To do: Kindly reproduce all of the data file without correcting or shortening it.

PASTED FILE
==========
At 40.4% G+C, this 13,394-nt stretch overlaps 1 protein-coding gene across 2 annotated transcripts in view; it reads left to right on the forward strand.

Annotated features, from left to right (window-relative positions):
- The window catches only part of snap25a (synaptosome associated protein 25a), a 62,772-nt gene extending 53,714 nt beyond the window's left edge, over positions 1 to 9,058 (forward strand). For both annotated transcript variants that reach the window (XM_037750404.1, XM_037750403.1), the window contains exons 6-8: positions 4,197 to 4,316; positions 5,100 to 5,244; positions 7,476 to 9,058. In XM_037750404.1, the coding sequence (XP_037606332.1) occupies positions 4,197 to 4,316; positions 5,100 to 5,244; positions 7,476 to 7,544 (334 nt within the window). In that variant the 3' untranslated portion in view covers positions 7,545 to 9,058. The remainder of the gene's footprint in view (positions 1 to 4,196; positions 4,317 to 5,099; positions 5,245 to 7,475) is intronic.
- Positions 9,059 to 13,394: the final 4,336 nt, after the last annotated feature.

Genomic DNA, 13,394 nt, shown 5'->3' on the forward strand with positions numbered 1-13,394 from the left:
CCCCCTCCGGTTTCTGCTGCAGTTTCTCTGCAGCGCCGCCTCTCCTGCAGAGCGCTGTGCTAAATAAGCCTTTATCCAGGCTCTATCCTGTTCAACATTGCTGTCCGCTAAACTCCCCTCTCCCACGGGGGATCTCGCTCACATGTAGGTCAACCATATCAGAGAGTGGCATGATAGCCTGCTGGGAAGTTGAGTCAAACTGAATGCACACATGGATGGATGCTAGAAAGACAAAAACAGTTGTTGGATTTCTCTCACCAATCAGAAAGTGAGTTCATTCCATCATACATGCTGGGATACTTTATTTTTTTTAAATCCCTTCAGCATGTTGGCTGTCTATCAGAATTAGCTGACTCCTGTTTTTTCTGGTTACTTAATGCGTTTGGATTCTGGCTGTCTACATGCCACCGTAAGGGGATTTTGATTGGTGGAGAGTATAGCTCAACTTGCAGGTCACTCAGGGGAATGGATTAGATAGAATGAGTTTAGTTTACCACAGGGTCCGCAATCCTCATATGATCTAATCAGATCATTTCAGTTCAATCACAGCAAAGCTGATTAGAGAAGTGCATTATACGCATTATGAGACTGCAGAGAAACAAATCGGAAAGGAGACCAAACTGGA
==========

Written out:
At 40.4% G+C, this 13,394-nt stretch overlaps 1 protein-coding gene across 2 annotated transcripts in view; it reads left to right on the forward strand.

Annotated features, from left to right (window-relative positions):
- The window catches only part of snap25a (synaptosome associated protein 25a), a 62,772-nt gene extending 53,714 nt beyond the window's left edge, over positions 1 to 9,058 (forward strand). For both annotated transcript variants that reach the window (XM_037750404.1, XM_037750403.1), the window contains exons 6-8: positions 4,197 to 4,316; positions 5,100 to 5,244; positions 7,476 to 9,058. In XM_037750404.1, the coding sequence (XP_037606332.1) occupies positions 4,197 to 4,316; positions 5,100 to 5,244; positions 7,476 to 7,544 (334 nt within the window). In that variant the 3' untranslated portion in view covers positions 7,545 to 9,058. The remainder of the gene's footprint in view (positions 1 to 4,196; positions 4,317 to 5,099; positions 5,245 to 7,475) is intronic.
- Positions 9,059 to 13,394: the final 4,336 nt, after the last annotated feature.

Genomic DNA, 13,394 nt, shown 5'->3' on the forward strand with positions numbered 1-13,394 from the left:
CCCCCTCCGGTTTCTGCTGCAGTTTCTCTGCAGCGCCGCCTCTCCTGCAGAGCGCTGTGCTAAATAAGCCTTTATCCAGGCTCTATCCTGTTCAACATTGCTGTCCGCTAAACTCCCCTCTCCCACGGGGGATCTCGCTCACATGTAGGTCAACCATATCAGAGAGTGGCATGATAGCCTGCTGGGAAGTTGAGTCAAACTGAATGCACACATGGATGGATGCTAGAAAGACAAAAACAGTTGTTGGATTTCTCTCACCAATCAGAAAGTGAGTTCATTCCATCATACATGCTGGGATACTTTATTTTTTTTAAATCCCTTCAGCATGTTGGCTGTCTATCAGAATTAGCTGACTCCTGTTTTTTCTGGTTACTTAATGCGTTTGGATTCTGGCTGTCTACATGCCACCGTAAGGGGATTTTGATTGGTGGAGAGTATAGCTCAACTTGCAGGTCACTCAGGGGAATGGATTAGATAGAATGAGTTTAGTTTACCACAGGGTCCGCAATCCTCATATGATCTAATCAGATCATTTCAGTTCAATCACAGCAAAGCTGATTAGAGAAGTGCATTATACGCATTATGAGACTGCAGAGAAACAAATCGGAAAGGAGACCAAACTGGA